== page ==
Raising the flag at Iwo Jima.
    The second world war is ingraned in modern culture almost to the point of calling it a race memory. Unlike any war before it, WW2 was recorded with crisp, clear imagery that the general population had never seen before. WW1 photographs were far less common and nowhere near as clear.
    As mentioned above, the raising of the flag at Iwo Jima was plastered throughout the western world and to this day is used to represent American idealism (I am australian, not american).

    At the time, that it was taken, the world had been at war for many years and there wasn’t a country untouched by it at some level. The image, while being “very american”, was also a statement that the defenders (Germany and Japan being the aggressors) will continue to fight back and win. Every defensive nation in the world was represented by the photo, even if it did have an american flag.

    I agreee totally with Susheel Chandradhas that plastering an image everywhere and re-plastering it over and over helps to make an image memorable, but the image carries with it a very emotional component, especially considering WW2 is still current in living memory. It should also be noted that there are probably still many Japanese people who get angry at the image.

    The Afghan Girl
    The Afghan Girl, while also being part of a well documented conflict has another aspect, equally as ephemeral. She has the “Mona Lisa” effect.
    Technically, it is an excellent image. There is no doubt about that. She also has a very attractive face that lends itself to photography….and those eyes!!!!
    But the look on her face shows every and no emotions. She is not happy, sad, angry, pleased, tired, alert, etc. The girl is also ageless. And yet, she is all of these.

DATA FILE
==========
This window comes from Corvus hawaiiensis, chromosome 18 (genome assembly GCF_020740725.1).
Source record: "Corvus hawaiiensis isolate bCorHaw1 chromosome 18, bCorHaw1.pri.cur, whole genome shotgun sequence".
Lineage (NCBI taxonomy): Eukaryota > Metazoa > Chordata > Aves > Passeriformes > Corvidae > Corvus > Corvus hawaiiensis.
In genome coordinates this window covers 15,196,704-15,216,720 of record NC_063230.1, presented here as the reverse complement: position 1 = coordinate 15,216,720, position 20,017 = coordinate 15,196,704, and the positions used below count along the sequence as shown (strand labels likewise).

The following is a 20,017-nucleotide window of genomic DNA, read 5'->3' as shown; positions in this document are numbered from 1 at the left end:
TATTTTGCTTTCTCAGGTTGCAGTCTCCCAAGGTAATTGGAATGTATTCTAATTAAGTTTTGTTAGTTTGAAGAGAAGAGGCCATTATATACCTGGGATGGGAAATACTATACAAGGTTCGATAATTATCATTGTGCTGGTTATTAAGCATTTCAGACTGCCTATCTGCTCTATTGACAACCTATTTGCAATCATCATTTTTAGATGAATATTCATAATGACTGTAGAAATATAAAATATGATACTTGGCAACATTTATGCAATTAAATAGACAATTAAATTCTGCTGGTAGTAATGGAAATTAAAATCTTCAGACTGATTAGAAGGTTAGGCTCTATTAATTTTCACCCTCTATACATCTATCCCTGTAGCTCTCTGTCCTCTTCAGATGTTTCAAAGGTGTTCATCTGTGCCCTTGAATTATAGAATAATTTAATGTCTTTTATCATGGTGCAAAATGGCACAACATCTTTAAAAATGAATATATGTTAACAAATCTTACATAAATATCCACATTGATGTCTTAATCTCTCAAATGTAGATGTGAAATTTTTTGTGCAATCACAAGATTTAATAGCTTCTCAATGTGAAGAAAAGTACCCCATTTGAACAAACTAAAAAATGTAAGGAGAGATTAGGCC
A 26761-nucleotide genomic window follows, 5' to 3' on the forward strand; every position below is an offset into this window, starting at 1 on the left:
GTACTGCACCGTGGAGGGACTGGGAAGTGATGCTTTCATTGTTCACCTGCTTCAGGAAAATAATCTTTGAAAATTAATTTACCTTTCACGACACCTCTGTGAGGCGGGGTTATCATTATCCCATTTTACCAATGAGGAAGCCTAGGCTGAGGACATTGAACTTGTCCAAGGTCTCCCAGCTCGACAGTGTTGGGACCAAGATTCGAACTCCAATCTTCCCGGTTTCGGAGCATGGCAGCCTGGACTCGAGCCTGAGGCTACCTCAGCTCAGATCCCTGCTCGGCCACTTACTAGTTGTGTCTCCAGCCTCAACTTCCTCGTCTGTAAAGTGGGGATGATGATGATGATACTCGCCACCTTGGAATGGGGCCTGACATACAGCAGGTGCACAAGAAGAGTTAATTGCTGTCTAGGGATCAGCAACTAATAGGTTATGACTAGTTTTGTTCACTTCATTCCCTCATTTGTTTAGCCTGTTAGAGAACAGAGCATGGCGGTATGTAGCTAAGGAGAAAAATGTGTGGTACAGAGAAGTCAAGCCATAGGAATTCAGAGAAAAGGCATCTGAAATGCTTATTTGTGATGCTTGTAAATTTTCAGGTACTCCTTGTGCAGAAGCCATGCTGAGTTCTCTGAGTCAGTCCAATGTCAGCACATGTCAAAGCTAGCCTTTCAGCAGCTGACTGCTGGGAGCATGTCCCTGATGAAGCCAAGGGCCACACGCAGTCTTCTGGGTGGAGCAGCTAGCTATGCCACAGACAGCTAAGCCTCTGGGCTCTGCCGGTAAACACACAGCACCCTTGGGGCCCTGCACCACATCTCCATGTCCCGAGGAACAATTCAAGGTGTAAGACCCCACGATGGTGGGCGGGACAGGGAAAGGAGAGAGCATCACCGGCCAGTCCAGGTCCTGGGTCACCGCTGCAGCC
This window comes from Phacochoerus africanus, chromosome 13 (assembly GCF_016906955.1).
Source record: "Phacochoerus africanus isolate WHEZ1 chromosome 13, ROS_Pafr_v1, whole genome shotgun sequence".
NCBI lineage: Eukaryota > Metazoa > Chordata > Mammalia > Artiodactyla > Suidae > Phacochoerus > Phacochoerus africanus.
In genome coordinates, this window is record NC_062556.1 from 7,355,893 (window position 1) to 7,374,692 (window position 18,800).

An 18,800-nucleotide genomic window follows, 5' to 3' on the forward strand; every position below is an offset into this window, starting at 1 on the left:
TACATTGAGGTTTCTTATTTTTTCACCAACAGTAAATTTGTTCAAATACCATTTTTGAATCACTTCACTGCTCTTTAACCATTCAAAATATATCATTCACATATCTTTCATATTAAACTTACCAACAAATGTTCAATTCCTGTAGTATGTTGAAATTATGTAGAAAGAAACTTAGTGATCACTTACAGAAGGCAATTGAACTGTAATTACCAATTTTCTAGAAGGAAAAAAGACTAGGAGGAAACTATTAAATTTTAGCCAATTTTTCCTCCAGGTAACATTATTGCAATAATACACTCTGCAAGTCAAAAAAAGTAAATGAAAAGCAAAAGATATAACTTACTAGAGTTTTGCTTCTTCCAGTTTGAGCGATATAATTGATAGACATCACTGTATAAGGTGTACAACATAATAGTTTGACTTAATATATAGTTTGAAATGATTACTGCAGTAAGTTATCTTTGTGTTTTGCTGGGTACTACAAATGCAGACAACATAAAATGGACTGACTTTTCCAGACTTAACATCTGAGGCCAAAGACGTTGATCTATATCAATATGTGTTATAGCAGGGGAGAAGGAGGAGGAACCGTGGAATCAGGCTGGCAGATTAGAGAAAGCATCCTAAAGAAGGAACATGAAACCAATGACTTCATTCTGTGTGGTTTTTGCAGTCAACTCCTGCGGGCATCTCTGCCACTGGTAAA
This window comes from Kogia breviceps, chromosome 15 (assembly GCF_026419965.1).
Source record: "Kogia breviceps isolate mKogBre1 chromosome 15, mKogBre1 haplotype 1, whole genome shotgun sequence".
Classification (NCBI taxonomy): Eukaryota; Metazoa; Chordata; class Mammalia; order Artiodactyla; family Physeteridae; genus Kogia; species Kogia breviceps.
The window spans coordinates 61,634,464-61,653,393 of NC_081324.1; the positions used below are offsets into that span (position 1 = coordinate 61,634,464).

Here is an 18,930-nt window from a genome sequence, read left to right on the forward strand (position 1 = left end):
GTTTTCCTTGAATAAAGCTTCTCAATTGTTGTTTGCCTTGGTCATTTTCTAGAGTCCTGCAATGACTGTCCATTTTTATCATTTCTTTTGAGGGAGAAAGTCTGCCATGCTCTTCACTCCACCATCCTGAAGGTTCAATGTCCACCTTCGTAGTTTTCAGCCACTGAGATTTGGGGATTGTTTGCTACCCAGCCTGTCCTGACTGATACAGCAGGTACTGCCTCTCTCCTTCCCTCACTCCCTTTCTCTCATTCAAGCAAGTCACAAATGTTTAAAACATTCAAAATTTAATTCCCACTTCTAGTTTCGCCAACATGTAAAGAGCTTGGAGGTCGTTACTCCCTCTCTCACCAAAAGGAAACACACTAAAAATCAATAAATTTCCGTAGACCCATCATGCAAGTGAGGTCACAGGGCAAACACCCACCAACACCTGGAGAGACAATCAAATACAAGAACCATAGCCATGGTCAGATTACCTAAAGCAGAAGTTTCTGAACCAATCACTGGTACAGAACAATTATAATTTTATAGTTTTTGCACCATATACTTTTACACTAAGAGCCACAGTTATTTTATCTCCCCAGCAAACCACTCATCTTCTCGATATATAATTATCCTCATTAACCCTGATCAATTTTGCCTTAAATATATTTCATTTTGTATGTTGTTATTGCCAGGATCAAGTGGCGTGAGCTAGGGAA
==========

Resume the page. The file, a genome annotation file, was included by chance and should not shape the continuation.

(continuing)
It is also difficult to say if she is 12 years old or 32. The first time I saw the picture, I picked her for early 20s. Then, I saw an old, tattered copy of NG in a doctor’s surgery and she look around 30. I have seen crisp clean images of her on the net where I would pick her for being in her teens. This means that she is identifiable with many age groups, not just a narrow age band.

    As photographers, we try to elicit some emotion in portrate photography. Look happy, look sad, etc. We try to avoid enigmatic stares because generally, it creaps people out. But sometimes, everything comes together to create an image that you just can’t turn away from. Much of this is technique/technical. But there is always the “feel” for the subject and the moment.

    Iconic, memorable images need to be of a high, technical quality (usually) for anyone to consider publishing them in any manner. But how many landscapes have we looked at, say “wow, thats awsome” and then forgotten before we see the next one. Think of all the images that you have ever seen and remembered. As Susheel Chandradhas said, repetition is key. But if a photo doesn’t resonate to some internal emotion or memory, it is just another pretty photo on a wall somewhere.

    I hope this adds to Susheel Chandradhas’ post and helps the reader in some way.